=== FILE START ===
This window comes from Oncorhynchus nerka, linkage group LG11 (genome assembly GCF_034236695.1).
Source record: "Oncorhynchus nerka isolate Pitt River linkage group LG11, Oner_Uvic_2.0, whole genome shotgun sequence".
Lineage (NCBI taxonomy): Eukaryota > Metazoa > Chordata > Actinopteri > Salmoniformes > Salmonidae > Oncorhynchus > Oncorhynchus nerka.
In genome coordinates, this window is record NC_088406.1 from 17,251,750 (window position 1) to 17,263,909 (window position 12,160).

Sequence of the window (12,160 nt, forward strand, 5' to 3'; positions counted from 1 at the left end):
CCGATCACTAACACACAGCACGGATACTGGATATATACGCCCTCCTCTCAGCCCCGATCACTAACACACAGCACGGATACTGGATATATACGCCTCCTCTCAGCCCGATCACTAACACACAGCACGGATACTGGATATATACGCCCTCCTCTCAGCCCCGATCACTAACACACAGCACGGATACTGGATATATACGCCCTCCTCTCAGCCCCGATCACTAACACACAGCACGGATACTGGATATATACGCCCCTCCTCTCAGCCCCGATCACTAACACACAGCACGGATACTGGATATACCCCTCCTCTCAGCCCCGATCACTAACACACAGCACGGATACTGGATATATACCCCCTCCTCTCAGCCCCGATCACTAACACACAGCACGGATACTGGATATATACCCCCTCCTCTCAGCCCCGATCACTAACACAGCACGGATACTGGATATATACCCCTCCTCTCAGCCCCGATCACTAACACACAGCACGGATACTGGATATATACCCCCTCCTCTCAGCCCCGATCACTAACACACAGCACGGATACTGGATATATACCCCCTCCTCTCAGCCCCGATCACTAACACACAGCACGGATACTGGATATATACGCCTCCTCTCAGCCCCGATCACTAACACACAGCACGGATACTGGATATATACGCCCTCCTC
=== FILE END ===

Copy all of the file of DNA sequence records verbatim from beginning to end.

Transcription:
This window comes from Oncorhynchus nerka, linkage group LG11 (genome assembly GCF_034236695.1).
Source record: "Oncorhynchus nerka isolate Pitt River linkage group LG11, Oner_Uvic_2.0, whole genome shotgun sequence".
Lineage (NCBI taxonomy): Eukaryota > Metazoa > Chordata > Actinopteri > Salmoniformes > Salmonidae > Oncorhynchus > Oncorhynchus nerka.
In genome coordinates, this window is record NC_088406.1 from 17,251,750 (window position 1) to 17,263,909 (window position 12,160).

Sequence of the window (12,160 nt, forward strand, 5' to 3'; positions counted from 1 at the left end):
CCGATCACTAACACACAGCACGGATACTGGATATATACGCCCTCCTCTCAGCCCCGATCACTAACACACAGCACGGATACTGGATATATACGCCTCCTCTCAGCCCGATCACTAACACACAGCACGGATACTGGATATATACGCCCTCCTCTCAGCCCCGATCACTAACACACAGCACGGATACTGGATATATACGCCCTCCTCTCAGCCCCGATCACTAACACACAGCACGGATACTGGATATATACGCCCCTCCTCTCAGCCCCGATCACTAACACACAGCACGGATACTGGATATACCCCTCCTCTCAGCCCCGATCACTAACACACAGCACGGATACTGGATATATACCCCCTCCTCTCAGCCCCGATCACTAACACACAGCACGGATACTGGATATATACCCCCTCCTCTCAGCCCCGATCACTAACACAGCACGGATACTGGATATATACCCCTCCTCTCAGCCCCGATCACTAACACACAGCACGGATACTGGATATATACCCCCTCCTCTCAGCCCCGATCACTAACACACAGCACGGATACTGGATATATACCCCCTCCTCTCAGCCCCGATCACTAACACACAGCACGGATACTGGATATATACGCCTCCTCTCAGCCCCGATCACTAACACACAGCACGGATACTGGATATATACGCCCTCCTC